Eivind Buene on inspiration, achievement and influence

Wednesday, May 31, 2017 - 00:00

Composer Eivind Buene talks about his brand new work Sea Change, as well as his greatest artistic achievement, big influences and favourite musical works.

What was your inspiration for Sea Change?

I don't know if I would call it an inspiration, but 2016 was a year of changes, both in politics and in my personal life. Sea Change was also my first piece of music after having published my third novel – and I was very happy to return to music. So it carries a sense of both belonging and loss. I started working on the piece in Venice, and I guess the sense of light, decay and water is reflected in the music.

What do you regard as your greatest artistic achievement?

Good question. I've been making a living of writing my music for 20 years now. To me, that's an achievement. To be able to work, every day, in my studio, with things that interest me deeply. But it's difficult to pinpoint any one work or performance. My fifth solo album is about to be published, I'm also happy with that – having made so much music available on recordings with really good performers.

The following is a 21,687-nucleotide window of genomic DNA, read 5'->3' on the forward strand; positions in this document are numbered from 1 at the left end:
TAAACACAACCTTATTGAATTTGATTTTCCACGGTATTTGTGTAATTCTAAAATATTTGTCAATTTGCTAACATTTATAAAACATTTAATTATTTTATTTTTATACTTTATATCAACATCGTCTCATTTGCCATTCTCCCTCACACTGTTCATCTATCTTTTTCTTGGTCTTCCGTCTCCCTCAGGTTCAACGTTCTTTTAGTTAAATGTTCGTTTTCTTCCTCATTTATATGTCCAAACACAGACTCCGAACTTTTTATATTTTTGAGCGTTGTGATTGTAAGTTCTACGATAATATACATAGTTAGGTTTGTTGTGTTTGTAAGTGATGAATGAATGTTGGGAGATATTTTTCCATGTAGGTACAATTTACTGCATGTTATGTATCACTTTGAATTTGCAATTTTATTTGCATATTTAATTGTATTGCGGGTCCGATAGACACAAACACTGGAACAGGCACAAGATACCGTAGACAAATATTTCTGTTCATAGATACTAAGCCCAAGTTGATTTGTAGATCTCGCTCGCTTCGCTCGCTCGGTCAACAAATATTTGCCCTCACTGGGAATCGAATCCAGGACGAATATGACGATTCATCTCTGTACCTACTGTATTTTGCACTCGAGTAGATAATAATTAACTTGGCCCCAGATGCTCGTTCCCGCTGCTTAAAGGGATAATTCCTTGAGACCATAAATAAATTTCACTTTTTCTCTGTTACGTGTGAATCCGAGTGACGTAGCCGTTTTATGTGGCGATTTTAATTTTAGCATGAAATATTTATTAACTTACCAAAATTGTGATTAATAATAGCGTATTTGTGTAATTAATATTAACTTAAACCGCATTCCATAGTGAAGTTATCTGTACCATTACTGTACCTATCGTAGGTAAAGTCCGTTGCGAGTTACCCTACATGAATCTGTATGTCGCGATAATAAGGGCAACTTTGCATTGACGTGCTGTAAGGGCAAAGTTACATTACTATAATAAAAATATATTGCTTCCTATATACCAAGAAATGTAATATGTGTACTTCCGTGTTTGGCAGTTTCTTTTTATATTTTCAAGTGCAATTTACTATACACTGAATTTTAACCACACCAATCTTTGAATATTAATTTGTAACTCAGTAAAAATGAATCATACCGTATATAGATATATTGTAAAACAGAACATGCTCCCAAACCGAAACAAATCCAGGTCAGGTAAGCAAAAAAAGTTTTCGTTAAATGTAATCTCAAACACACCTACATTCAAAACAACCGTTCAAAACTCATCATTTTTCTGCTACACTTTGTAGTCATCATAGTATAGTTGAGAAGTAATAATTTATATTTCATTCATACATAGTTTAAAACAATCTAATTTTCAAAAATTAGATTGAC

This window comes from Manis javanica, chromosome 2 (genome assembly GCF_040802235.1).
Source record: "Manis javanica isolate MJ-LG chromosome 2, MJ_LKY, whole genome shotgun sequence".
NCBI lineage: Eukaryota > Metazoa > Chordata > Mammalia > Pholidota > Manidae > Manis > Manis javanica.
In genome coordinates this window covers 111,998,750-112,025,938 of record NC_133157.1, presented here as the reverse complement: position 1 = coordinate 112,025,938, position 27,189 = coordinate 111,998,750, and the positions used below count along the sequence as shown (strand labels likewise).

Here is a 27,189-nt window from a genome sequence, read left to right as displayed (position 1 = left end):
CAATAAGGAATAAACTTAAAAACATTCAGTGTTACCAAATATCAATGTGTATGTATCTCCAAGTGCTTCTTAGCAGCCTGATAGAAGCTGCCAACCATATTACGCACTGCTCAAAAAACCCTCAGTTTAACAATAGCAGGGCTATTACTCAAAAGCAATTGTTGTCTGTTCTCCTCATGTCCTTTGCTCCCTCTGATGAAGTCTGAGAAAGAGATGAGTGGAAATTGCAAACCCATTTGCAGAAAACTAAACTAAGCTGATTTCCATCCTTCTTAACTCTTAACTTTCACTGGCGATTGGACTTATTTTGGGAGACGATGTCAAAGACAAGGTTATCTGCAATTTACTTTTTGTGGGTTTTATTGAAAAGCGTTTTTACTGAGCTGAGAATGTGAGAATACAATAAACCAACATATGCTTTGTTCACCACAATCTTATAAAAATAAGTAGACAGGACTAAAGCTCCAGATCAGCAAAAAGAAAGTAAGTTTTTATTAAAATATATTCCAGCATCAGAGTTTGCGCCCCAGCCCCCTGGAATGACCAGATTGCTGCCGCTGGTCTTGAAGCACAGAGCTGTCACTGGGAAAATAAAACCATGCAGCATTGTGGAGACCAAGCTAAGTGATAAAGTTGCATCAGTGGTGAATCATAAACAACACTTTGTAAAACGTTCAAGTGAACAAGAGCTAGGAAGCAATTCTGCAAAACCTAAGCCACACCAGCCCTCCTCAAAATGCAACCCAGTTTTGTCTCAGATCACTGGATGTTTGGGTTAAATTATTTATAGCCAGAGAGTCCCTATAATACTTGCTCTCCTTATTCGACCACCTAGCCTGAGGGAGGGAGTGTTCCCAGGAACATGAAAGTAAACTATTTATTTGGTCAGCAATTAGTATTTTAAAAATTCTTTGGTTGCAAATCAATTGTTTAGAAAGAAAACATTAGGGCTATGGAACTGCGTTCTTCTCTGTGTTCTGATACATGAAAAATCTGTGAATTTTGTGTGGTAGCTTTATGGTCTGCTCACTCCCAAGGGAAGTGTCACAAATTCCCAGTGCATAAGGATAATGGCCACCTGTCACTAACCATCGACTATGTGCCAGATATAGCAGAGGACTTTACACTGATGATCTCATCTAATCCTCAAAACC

Describe yourself in three words.

A happy camper.

How would you describe your compositional style?

I'm interested in so many different sound worlds and musics, so I guess my style is that I don't really have a trademark style. I like it when things collide – simplicity with complexity, quietude with loudness, melancholia with ecstasy.

I'm interested in so many different sound worlds and musics, so I guess my style is that I don't really have a trademark style.
Eivind Buene

Which piece of music has had the biggest effect on you?

Impossible to name one work. A short and non-exhaustive list would look like this:

  • Brahms' Requiem
  • D'Angelo's Vodoo-album
  • Mahler's Second Symphony
  • Ferneyhough's La Chute d'Icare
  • Berio's Sinfonia
  • Couperin's Leçons de Ténebrès

What was the first recording you ever bought?

My parents gave me a lot of Beatles recordings when I was a kid (successfully managing to divert my interest away from Kiss at the tender age of seven…) But the first cassette I bought with my own money must have been something with Eurythmics – or maybe it was the Police, Synchronicity.

If you could have any other profession, what would it be?

Simple Question. Architect.

Who has been the biggest influence in your life?

The authors I read at any one time. Philip Roth, David Foster Wallace, Marcel Proust, Virginia Woolf. Right now I'm reading the diaries of Swedish playwright Lars Norén. I find it totally absorbing, and it has a profound impact on my life. Next month I'll read something else, and the answer will be different.

Eivind Buene's Sea Change premieres in the UK as part of London Sinfonietta's Nordic Nights on Tuesday 6 June.